The Rise of One Person Businesses

Paul Kedrosky just published a fascinating post entitled The Rise of the People-Less Business:

“Some fascinating data out in a new Intuit/IFTF study on small business. [pdf] One factoid that caught my eye right away was on the rise of “personal businesses”, the kind of one-person shows that helped drive the adoption of Ebay, Adsense, etc. :”

Personal businesses are a surprisingly large part of the American economy. According to the U.S. Census Bureau, at the end of 2004 almost 20 million Americans operated businesses with no employees. Businesses without a payroll make up over 70% of the nation’s businesses, and almost one million new businesses without payrolls were added in 2004 (the latest available data).

I’m not sure I’d call these people-less businesses — after all, their owner-operators are people. What we’re seeing though is the erosion of one of the pillars of society as we knew it, the industrial corporation. One effect of the internet and what Thomas Friedman calls “the flat world” is the re-empowerment of the individual as economic unit. These people aren’t working alone — it’s just that they don’t need to work in the same place or for the same company. It’s not just companies like eBay and Google AdSense that support this rise — it’s also ubiquitous communication infrastructure, the ability to take orders over the net, the ability to deliver products anywhere in the world via global overnight shipping. Sole proprietors were formerly village or neighborhood based. They can now be non-local players.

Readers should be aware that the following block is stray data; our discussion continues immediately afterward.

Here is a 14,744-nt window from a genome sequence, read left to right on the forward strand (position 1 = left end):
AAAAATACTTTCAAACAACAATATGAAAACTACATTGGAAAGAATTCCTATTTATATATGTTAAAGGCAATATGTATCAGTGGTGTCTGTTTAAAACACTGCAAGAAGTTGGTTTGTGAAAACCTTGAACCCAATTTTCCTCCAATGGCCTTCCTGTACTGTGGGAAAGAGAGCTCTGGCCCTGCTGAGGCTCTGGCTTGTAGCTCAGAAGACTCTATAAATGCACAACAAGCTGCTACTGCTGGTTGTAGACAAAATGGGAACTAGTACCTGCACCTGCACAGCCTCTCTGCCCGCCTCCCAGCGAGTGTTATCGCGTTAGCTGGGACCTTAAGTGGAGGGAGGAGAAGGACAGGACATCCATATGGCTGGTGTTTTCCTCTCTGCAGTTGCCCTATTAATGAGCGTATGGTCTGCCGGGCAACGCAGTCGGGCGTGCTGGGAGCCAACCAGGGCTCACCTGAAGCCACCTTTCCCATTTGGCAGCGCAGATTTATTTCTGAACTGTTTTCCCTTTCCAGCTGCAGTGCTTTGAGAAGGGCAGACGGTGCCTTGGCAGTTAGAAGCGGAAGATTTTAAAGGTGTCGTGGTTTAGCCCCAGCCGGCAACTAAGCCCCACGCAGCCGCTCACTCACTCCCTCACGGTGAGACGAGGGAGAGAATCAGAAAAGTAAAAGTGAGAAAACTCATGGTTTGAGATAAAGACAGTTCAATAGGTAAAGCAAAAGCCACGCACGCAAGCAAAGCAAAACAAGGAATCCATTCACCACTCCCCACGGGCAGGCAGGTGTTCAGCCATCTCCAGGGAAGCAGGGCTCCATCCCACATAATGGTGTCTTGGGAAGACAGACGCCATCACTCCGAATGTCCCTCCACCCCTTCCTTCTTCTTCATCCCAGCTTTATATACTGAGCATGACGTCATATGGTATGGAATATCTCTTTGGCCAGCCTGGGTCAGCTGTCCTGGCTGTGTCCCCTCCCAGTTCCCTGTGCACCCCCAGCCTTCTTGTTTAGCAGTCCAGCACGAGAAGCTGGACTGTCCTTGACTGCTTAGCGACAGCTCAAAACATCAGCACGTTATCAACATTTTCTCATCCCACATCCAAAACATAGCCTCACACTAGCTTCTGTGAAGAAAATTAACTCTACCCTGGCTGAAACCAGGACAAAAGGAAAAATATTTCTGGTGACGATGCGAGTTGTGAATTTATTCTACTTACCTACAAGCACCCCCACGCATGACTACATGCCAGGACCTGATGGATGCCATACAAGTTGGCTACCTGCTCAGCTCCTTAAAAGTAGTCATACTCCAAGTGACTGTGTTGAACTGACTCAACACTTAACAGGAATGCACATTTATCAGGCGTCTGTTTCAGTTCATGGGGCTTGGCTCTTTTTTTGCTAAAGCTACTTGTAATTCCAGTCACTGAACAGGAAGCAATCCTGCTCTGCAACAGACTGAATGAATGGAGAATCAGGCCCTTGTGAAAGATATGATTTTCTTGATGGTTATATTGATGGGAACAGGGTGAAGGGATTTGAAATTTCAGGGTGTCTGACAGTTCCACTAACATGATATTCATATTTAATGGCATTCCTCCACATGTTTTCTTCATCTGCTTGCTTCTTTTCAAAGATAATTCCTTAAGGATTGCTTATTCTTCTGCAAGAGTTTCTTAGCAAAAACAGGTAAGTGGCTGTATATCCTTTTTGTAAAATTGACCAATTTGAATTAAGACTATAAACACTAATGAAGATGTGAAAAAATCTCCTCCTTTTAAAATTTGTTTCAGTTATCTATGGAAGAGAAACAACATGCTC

And as is often the case, we saw this effect first in the software development community. As Larry Augustin pointed out long ago, the open source software movement could be seen as the rise of the software developer as free agent. Of course, the data could also just be related to the economy, with companies trying to run lean by spinning off employees. But it’s still an interesting statistic, and possible “news from the future.”